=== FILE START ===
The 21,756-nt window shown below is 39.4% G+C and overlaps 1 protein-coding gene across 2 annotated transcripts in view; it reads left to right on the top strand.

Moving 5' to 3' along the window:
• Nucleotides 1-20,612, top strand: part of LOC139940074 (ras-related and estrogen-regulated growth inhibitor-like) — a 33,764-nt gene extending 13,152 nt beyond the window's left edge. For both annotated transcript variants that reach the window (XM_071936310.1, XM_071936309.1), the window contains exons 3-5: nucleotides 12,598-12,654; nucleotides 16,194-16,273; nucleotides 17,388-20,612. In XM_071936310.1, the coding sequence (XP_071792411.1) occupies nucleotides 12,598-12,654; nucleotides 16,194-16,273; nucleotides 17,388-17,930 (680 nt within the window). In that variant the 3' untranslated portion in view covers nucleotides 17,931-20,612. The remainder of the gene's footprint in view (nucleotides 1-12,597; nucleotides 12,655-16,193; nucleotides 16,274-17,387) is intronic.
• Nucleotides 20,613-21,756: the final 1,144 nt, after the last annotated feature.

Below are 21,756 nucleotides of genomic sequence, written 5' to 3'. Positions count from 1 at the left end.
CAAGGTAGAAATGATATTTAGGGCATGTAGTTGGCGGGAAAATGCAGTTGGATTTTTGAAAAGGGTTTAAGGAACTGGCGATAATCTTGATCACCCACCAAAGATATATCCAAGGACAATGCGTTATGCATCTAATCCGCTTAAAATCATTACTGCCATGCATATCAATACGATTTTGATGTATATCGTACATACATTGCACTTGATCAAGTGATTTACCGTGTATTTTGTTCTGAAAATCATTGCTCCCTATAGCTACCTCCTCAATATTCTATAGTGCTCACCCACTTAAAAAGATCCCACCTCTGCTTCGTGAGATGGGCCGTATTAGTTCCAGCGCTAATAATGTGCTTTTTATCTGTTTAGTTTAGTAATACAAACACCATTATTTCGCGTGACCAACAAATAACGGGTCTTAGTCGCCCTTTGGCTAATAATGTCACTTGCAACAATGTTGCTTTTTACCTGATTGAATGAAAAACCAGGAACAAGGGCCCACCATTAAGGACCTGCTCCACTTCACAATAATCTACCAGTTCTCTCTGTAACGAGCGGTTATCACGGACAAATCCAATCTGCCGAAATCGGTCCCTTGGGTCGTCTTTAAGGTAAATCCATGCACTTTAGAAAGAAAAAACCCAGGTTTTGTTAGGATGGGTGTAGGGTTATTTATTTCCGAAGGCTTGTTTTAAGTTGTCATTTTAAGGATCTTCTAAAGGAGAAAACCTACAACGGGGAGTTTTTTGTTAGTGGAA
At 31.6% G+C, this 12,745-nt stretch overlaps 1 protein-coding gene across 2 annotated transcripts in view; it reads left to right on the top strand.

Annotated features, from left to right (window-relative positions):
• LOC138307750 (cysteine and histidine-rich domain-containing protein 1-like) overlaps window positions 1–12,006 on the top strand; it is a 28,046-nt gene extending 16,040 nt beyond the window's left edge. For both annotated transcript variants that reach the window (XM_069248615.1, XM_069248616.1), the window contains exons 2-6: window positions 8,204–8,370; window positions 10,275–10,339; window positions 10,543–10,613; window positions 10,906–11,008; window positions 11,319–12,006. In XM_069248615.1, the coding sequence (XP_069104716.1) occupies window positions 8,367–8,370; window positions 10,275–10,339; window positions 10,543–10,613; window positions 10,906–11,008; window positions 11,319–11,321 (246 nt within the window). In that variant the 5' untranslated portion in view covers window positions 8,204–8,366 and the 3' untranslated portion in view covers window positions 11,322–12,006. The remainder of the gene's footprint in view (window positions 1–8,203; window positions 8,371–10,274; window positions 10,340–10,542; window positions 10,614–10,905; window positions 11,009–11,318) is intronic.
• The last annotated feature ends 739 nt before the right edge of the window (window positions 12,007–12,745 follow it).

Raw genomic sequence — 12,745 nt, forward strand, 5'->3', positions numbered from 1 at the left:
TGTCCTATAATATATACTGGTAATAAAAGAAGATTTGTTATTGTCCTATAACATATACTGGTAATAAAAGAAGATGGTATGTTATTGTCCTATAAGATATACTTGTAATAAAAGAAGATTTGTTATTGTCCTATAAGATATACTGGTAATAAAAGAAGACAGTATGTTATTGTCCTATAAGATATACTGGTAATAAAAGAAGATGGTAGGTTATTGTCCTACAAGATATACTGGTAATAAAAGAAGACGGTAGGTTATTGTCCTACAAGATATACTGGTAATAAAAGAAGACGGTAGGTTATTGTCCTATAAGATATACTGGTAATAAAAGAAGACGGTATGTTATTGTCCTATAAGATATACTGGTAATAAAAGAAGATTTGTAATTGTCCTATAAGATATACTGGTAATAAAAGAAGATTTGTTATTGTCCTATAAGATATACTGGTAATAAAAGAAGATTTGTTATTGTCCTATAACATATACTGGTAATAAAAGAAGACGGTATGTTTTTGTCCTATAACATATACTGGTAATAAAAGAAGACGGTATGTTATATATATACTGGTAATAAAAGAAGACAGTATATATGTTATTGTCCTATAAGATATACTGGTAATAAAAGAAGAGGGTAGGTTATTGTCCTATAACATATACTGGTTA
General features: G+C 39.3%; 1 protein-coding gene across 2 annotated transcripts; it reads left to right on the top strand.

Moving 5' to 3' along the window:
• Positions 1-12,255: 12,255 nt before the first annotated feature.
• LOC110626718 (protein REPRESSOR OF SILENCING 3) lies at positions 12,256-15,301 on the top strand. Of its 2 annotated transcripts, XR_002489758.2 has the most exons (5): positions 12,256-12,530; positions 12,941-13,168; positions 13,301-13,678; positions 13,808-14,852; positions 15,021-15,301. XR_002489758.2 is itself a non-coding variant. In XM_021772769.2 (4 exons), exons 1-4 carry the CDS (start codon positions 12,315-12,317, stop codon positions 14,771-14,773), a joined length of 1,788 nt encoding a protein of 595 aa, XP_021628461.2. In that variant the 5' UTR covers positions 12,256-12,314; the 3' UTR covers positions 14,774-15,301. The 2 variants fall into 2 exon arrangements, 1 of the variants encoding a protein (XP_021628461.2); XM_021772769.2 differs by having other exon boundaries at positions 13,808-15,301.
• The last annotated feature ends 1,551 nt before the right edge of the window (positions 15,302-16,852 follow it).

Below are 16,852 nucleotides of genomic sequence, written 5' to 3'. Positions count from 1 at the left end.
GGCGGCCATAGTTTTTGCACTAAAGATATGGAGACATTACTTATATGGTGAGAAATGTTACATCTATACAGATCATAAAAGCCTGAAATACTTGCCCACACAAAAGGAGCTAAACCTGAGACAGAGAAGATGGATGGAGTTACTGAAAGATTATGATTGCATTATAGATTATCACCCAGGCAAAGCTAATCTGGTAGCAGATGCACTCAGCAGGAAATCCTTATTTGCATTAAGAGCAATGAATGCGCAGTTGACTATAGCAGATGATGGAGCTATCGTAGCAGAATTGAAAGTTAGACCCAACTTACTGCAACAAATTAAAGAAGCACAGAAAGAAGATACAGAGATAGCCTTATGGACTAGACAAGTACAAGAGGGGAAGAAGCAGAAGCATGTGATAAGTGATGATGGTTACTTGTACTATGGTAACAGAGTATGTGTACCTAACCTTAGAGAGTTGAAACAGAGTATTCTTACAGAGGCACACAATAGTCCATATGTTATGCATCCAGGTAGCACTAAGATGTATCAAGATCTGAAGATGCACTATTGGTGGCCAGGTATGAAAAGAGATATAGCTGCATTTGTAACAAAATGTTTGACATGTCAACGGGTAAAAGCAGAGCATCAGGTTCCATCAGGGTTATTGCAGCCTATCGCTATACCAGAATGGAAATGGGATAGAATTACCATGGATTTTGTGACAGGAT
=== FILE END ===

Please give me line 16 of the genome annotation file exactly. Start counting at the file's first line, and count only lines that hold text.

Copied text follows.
• LOC110626718 (protein REPRESSOR OF SILENCING 3) lies at positions 12,256-15,301 on the top strand. Of its 2 annotated transcripts, XR_002489758.2 has the most exons (5): positions 12,256-12,530; positions 12,941-13,168; positions 13,301-13,678; positions 13,808-14,852; positions 15,021-15,301. XR_002489758.2 is itself a non-coding variant. In XM_021772769.2 (4 exons), exons 1-4 carry the CDS (start codon positions 12,315-12,317, stop codon positions 14,771-14,773), a joined length of 1,788 nt encoding a protein of 595 aa, XP_021628461.2. In that variant the 5' UTR covers positions 12,256-12,314; the 3' UTR covers positions 14,774-15,301. The 2 variants fall into 2 exon arrangements, 1 of the variants encoding a protein (XP_021628461.2); XM_021772769.2 differs by having other exon boundaries at positions 13,808-15,301.